In a document that Bernard Berenson entitled “On the Future of I Tatti,” composed towards the end of his life in the 1950’s, he dedicated a short but significant paragraph to the garden and grounds of Villa I Tatti. His intention was “that not a single square yard of the grounds…ever be alienated” because he wanted this land to “serve as a protection against the invasion of the suburbs and to promote a feeling of free space and of distance.” Today, for anybody who takes a bus to the area from downtown Florence, the first green space they encounter are the fields, vineyards and olive groves that were meant to constitute the “free space” surrounding Berenson’s villa and his garden. Aerial photographs of the property and its surroundings furnish an eloquent testimony of how this green area has not only survived, but has also continued to provide the protection Berenson envisioned half a century ago.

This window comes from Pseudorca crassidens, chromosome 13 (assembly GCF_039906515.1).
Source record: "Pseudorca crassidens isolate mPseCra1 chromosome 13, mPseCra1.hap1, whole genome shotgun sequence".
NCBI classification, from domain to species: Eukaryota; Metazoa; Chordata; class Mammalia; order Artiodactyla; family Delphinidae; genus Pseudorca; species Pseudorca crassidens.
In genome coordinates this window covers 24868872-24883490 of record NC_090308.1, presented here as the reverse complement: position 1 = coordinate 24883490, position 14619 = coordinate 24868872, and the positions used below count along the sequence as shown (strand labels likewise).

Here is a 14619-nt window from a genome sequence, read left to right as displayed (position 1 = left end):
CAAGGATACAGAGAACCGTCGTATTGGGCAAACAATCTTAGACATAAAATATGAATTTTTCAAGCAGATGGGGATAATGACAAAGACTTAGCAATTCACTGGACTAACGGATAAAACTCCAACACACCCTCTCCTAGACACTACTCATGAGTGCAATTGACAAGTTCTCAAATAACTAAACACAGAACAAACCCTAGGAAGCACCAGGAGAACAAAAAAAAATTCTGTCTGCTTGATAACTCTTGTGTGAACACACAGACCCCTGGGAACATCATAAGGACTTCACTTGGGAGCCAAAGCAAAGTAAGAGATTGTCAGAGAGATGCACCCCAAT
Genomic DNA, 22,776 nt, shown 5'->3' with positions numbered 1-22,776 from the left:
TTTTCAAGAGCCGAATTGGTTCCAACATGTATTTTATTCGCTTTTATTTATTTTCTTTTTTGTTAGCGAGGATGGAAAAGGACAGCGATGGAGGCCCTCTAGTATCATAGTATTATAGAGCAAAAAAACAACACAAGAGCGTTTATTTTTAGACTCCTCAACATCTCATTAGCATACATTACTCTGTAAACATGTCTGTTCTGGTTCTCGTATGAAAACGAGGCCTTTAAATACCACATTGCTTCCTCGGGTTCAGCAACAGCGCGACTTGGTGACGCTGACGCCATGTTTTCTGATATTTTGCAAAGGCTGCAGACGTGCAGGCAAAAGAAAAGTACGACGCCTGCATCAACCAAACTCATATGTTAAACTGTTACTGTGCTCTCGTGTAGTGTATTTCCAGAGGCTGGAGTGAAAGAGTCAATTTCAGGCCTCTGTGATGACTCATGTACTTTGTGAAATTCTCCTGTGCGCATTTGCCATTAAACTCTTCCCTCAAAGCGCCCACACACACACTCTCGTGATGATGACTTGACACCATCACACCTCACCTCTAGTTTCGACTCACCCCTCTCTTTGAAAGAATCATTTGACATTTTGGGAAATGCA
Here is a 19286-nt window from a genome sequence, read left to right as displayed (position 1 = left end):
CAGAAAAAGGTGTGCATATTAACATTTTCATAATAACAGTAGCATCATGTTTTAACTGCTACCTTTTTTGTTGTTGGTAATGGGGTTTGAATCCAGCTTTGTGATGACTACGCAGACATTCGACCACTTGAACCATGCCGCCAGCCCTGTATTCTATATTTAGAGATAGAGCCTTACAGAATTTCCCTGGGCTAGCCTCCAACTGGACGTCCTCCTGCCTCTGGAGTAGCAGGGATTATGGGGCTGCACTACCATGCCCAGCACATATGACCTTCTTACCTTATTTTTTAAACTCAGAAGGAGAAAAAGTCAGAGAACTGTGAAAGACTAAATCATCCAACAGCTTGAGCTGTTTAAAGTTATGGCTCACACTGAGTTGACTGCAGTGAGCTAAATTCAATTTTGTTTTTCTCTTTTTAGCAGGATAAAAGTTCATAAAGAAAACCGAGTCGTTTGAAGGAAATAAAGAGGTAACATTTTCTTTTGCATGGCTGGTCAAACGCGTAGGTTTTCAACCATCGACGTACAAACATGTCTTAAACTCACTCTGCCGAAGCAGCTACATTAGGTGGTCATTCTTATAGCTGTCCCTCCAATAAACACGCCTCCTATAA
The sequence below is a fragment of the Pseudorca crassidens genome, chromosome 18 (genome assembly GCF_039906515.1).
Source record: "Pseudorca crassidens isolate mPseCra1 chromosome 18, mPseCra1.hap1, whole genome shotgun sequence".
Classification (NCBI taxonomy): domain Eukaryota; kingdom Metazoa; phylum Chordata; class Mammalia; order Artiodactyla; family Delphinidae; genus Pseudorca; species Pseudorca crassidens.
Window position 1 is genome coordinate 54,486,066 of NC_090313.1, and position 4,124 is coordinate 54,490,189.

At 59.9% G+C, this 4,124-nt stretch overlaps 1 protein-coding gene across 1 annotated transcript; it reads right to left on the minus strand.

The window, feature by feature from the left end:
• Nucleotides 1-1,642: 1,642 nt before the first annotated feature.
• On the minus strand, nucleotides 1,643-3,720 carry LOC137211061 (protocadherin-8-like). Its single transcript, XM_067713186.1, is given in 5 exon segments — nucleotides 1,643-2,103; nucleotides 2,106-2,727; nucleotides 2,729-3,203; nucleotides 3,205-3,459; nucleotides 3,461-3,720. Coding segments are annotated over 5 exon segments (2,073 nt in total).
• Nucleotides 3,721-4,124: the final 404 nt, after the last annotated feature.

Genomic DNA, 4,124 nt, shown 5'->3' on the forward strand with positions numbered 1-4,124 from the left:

The gardens and grounds of Villa I Tatti are very much part of an integral visual experience. The gardens and the grounds constitute an inherited landscape with a strong historical component that also needs to be kept in order to offset the ravages of time. This need for conservation partially reflects laws with regard to historic landscape preservation that have been passed by the Italian government from the early 20th century up until 1991, as well as reflects I Tatti’s intent to maintain the agricultural land as well as possible while still producing above all wine and oil. The gardens cover ca. 3.2 hectares (7 acres), while the rest of the property covers a total of more than 30 hectares (66 acres).